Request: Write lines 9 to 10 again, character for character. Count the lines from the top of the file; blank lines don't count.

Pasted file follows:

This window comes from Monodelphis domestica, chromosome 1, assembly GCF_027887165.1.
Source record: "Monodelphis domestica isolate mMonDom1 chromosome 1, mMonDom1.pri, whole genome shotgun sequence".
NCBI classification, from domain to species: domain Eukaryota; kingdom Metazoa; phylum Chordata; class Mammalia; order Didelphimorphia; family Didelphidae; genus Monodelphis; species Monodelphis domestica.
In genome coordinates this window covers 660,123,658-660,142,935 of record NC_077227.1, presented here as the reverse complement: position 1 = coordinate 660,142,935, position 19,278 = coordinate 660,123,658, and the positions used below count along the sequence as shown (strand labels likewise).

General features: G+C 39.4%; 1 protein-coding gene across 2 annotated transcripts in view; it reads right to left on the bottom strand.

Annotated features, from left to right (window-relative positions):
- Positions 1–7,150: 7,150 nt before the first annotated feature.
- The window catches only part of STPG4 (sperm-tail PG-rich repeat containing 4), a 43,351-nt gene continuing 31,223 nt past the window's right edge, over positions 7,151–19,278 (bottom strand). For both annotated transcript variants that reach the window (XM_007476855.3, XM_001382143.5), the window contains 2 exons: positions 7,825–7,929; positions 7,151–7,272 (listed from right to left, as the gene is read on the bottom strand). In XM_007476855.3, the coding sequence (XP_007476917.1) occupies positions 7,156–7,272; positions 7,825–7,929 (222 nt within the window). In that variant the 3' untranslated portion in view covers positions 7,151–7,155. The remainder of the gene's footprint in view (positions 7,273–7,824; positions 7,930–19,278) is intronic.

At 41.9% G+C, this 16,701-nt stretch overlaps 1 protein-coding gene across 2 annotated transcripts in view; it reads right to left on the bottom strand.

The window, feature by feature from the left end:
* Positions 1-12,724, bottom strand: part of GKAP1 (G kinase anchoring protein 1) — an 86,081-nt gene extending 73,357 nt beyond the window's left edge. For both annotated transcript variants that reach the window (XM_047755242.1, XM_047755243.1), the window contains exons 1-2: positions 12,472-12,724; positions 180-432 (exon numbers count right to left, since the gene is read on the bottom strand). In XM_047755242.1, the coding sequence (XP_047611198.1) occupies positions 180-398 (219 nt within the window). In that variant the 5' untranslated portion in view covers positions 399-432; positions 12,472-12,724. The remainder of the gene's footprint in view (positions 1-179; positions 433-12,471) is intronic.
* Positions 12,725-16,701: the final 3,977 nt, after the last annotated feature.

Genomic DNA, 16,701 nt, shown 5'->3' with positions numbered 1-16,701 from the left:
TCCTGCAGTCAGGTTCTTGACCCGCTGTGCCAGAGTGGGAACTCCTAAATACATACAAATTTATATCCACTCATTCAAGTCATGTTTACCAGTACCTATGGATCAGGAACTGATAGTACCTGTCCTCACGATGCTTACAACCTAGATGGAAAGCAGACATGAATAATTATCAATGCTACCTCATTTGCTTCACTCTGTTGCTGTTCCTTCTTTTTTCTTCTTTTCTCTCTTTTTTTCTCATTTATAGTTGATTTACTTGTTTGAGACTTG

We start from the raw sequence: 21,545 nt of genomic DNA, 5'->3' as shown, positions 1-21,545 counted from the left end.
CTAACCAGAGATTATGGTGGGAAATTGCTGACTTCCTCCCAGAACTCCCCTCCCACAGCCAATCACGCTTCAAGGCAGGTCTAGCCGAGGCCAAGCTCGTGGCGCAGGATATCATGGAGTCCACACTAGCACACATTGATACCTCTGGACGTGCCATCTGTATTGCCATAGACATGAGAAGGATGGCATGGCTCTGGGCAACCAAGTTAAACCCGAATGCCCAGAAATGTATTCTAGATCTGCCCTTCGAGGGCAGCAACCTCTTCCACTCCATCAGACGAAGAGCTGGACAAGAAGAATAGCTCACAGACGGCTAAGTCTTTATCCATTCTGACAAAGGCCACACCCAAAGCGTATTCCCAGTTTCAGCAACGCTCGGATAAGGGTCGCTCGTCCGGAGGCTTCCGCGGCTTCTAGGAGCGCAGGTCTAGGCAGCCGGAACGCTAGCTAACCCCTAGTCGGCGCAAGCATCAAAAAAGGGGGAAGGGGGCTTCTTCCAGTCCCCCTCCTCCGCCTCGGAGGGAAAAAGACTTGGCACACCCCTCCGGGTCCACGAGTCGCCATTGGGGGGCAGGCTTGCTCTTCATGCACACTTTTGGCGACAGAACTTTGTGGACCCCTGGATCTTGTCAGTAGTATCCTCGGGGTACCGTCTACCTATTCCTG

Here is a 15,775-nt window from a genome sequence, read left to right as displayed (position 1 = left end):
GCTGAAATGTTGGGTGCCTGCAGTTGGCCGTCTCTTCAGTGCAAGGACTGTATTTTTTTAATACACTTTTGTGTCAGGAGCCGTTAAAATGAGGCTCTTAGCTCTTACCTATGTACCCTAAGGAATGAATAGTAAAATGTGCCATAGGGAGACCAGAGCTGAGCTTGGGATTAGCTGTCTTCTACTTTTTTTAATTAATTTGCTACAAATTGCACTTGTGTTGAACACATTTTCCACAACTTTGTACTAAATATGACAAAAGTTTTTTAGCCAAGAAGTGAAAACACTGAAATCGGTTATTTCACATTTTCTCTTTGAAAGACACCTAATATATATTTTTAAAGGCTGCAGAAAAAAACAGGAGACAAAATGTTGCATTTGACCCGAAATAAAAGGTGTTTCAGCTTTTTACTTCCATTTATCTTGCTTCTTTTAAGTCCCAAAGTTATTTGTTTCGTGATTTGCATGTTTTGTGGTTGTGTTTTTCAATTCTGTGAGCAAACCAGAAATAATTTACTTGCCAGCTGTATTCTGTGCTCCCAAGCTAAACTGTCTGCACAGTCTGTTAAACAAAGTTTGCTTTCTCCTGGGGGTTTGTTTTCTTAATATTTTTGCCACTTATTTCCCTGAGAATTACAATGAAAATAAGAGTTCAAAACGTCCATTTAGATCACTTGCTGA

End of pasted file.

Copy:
At 41.9% G+C, this 16,701-nt stretch overlaps 1 protein-coding gene across 2 annotated transcripts in view; it reads right to left on the bottom strand.

The window, feature by feature from the left end: